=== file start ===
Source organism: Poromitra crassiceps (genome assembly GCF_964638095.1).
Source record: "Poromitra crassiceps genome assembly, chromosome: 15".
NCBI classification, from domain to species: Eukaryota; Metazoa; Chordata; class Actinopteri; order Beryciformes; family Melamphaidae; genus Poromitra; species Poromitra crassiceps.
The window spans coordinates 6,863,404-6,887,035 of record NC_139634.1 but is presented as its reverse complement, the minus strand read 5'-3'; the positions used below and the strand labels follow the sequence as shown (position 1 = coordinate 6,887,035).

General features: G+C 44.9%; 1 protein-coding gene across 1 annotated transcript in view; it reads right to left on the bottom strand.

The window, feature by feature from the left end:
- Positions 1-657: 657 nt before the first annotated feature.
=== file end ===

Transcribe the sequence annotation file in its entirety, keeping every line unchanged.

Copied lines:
Source organism: Poromitra crassiceps (genome assembly GCF_964638095.1).
Source record: "Poromitra crassiceps genome assembly, chromosome: 15".
NCBI classification, from domain to species: Eukaryota; Metazoa; Chordata; class Actinopteri; order Beryciformes; family Melamphaidae; genus Poromitra; species Poromitra crassiceps.
The window spans coordinates 6,863,404-6,887,035 of record NC_139634.1 but is presented as its reverse complement, the minus strand read 5'-3'; the positions used below and the strand labels follow the sequence as shown (position 1 = coordinate 6,887,035).

General features: G+C 44.9%; 1 protein-coding gene across 1 annotated transcript in view; it reads right to left on the bottom strand.

The window, feature by feature from the left end:
- Positions 1-657: 657 nt before the first annotated feature.